Promotion of Social Skills
It is well-known that playing is one of the most effective teaching methods. Many children learn through playing from the first months of life, and being involved in various games allows them to gain necessary skills, especially social ones. The same may be said about computer games, including those that incorporate elements of violence. According to Bowen (2014), such games “actually may strengthen a range of cognitive skills such as spatial navigation, reasoning, memory, and perception,” and “this is particularly true for shooter video games” (para. 4). Players gain an ability to think about objects in three dimensions, and this interesting and beneficial factor has not been identified in other types of computer games. Consequently, precisely fighting and shooting video games can significantly enhance players’ thinking skills. What is more, problem-solving skills can also be improved by the consumption of these games, and studies show that many children playing violent games manage to make their classroom performance better (Bowen, 2014). In addition, players learn to communicate, be more creative, make quick decisions, and engage in more challenging tasks.
Development of Moral Compasses
Another reason to find playing fighting and shooting video games beneficial is that they often emphasize the good and judge the bad. It is fair to notice that the majority of these games have plots that uniformly repeat the basic human ideas about right, wrong, bad, and good and concentrate on punishing or eliminating evil in any form. Ward (2020) notices that children follow the patterns in these computer games, fight evil, and see how good is often rewarded. Consequently, they can develop their inner compasses and learn to distinguish between moral and immoral.
To draw a conclusion, one may say that the debate about moral and immoral, as well as harmful and beneficial aspects of allowing children to play violent video games, will probably never end. Some people will continue stating that computer games that involve elements of violence alter kids’ and teenagers’ perceptions of fighting and aggression and also has adverse effects on the brain and mental health, causing symptoms of depression. At the same time, other persons will insist on the positive effects of playing violent computer games, including an ethical way of releasing emotions, promoting social skills, and developing moral compasses. Considering these two opinions, it is essential to notice that finding common ground is possible and not difficult.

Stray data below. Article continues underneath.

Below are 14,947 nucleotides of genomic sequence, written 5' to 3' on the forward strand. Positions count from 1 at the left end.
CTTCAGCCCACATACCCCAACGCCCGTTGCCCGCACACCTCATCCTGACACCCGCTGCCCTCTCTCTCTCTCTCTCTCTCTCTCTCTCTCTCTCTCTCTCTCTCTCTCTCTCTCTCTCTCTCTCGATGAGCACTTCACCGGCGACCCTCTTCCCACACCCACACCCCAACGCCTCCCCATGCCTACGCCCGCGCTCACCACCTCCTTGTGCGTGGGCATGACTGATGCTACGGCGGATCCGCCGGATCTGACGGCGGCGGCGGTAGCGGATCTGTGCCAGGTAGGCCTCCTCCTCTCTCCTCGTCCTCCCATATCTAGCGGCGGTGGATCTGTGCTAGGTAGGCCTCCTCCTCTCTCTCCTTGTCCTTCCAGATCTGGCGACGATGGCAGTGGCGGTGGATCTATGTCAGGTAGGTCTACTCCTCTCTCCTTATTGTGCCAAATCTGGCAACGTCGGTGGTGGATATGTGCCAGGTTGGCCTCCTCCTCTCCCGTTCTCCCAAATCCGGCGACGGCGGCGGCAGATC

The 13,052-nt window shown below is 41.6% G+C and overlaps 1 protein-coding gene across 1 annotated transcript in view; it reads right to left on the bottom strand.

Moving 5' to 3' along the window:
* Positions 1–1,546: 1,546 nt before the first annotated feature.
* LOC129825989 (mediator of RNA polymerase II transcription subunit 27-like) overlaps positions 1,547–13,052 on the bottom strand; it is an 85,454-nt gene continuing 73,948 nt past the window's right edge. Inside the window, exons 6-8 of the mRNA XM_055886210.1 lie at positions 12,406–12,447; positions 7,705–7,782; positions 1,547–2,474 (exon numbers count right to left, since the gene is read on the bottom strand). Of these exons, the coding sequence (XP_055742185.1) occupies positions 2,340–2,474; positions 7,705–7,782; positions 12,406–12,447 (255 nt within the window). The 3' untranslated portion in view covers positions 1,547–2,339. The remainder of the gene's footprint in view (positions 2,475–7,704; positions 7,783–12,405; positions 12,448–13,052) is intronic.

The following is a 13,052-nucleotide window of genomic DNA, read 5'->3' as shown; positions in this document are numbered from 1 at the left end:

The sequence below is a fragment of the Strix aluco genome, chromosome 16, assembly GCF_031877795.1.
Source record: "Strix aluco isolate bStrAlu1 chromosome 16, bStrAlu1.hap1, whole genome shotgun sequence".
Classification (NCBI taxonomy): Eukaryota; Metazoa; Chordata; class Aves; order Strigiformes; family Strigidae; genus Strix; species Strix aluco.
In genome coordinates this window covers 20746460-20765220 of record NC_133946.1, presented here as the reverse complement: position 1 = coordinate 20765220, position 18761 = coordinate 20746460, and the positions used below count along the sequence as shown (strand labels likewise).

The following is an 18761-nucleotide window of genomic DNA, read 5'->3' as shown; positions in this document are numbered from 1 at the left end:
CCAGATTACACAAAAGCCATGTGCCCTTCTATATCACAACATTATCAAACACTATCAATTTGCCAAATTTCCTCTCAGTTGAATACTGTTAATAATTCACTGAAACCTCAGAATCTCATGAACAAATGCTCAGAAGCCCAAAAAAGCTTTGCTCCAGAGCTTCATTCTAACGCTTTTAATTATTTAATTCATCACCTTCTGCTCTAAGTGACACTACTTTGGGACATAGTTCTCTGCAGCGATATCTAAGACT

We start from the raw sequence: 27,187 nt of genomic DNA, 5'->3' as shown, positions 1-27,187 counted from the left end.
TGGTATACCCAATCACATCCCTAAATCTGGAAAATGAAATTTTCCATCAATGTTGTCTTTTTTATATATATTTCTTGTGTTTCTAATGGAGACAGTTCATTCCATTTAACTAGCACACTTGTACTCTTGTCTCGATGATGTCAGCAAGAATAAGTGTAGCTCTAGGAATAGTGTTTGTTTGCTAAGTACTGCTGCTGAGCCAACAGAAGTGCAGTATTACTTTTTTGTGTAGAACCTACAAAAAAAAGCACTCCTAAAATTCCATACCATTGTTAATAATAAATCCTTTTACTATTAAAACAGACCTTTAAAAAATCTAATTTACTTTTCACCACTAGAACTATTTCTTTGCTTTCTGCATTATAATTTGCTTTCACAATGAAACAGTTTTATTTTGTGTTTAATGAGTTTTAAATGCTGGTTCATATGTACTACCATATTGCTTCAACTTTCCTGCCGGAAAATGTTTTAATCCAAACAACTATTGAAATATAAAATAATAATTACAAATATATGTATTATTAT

Overall, people need to remember that fighting and shooting computer games cannot have strong negative impacts on those children who are not susceptible to them initially. In other words, those teenagers who already have anger issues, a predisposition to mental disorders, or other problems are more likely to face the adverse effects of violent games (Goodson & Turner, 2021). Therefore, to find a common solution, it is recommended that parents to be aware of the needs and characteristics of their own children, monitor the time they spend on video games, and control the level of violence in these fighting games.
Bowen, L. (2014). Video game play may provide learning, health, and social benefits, review finds. Monitor on Psychology, 45(2).
Denson, T. F., Dixson, B. J., Tibubos, A. N., Zhang, E., Harmon-Jones, E., & Kasumovic, M. M. (2020). Violent video game play, gender, and trait aggression influence subjective fighting ability, perceptions of men’s toughness, and facial anger recognition. Computers in Human Behavior, 104, 106175, 1-39.
Goodson, S., & Turner, K. J. (2021). Effects of violent video games: 50 years on, where are we now? Cyberpsychology, Behavior, and Social Networking, 24(1), 3-4.
Greitemeyer, T. (2022). The dark and bright side of video game consumption: Effects of violent and prosocial video games. Current Opinion in Psychology, 101326.
Kersten, R., & Greitemeyer, T. (2022). Why do habitual violent video game players believe in the cathartic effects of violent video games? A misinterpretation of mood improvement as a reduction in aggressive feelings. Aggressive Behavior, 48(2), 219-231.
Mathur, M. B., & VanderWeele, T. J. (2019). Finding common ground in meta-analysis “wars” on violent video games. Perspectives on Psychological Science, 14(4), 705-708.
Tortolero, S. R., Peskin, M. F., Baumler, E. R., Cuccaro, P. M., Elliott, M. N., Davies, S. L., Lewis, T. H., Banspach, S. W., Kanouse, D. E., & Schuster, M. A. (2014). Daily violent video game playing and depression in preadolescent youth. Cyberpsychology, Behavior and Social Networking, 17(9), 609–615. Web.
Ward, M. R. (2020). Adolescent video game playing and fighting over the long‐term. Contemporary Economic Policy, 38(3), 460-473.